4. SOCIAL MOVEMENTS AND ACTIVISMS
ICTs offer great potentials for Feminist movement building. The use of ICTs in movements and protests across the world is evident, as it is also the use of surveillance and tracking against the formation, building and growth of these movements. This is the core of the discussion: one one hand we can analyse and exploit the potential of ICTs for organising remotely and in scale, and at the same time expose the cut of liberties and excessive surveillance that prevent movements to achieve goals of social justice.
About scalability, the internet brings the possibility to transform local struggles for gender equality into “global rallying cries”. Digital networking technologies, according to Manuel Castells, can coordinate flexibly “along a network of autonomous components” towards a shared purpose. However, in order to find such shared purpose, there is a need to ensure that women’s movements are guided by a shared understanding of political rights, governance norms and a close understanding of the limitations of exercising power on the internet, or as it has been coined by some authors, an engagement with “digital constitutionalism”.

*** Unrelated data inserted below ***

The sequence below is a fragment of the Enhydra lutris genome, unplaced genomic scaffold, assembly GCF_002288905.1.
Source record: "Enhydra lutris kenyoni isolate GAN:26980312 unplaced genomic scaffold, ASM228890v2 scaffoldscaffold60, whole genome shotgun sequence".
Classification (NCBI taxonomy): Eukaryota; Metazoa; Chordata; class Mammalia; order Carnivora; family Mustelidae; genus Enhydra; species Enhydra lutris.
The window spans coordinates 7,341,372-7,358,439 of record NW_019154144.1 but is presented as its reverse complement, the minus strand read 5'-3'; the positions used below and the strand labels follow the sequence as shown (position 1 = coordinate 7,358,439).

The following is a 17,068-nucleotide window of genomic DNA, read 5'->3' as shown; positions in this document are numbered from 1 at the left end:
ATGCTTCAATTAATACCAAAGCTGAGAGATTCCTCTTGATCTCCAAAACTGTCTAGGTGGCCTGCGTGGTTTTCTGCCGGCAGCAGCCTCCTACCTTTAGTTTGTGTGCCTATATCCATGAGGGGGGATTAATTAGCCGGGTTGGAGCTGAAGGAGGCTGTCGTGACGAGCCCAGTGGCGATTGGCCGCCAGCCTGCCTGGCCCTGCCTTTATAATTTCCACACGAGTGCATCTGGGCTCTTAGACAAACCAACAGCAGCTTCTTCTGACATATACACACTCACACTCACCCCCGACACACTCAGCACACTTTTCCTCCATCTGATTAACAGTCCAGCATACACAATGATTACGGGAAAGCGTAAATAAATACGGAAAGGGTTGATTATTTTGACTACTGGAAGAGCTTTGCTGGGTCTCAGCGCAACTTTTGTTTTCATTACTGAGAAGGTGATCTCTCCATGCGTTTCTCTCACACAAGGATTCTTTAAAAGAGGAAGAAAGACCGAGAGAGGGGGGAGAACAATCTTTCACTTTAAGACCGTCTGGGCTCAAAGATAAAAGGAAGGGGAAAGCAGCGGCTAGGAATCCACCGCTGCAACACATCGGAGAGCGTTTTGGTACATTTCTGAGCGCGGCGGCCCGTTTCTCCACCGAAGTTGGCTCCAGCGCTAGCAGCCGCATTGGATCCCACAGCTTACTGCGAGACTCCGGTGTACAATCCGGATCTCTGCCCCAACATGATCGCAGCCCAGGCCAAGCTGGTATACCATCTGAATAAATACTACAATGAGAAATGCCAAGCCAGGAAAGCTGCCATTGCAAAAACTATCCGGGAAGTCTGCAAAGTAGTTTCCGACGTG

Aside from amplifying and giving voice to people and movements, ICTs can also be used to map, study, research, and draw greater attention to underlying issues about the access and use of the internet. We have seen the high emergence of movements that reclaim the internet as a space for expression, demanding zero barriers or fear for women to exist and interact online.
We must continue the discussions about organising in the internet and for equal, affordable and safe internet, and specific strategies for feminist activism.
As mentioned above, this is an overview of deeper conversations we held in the expert meeting. I wanted to share main pointers for those readers that may be less familiar with these areas. Happy to continue the conversation!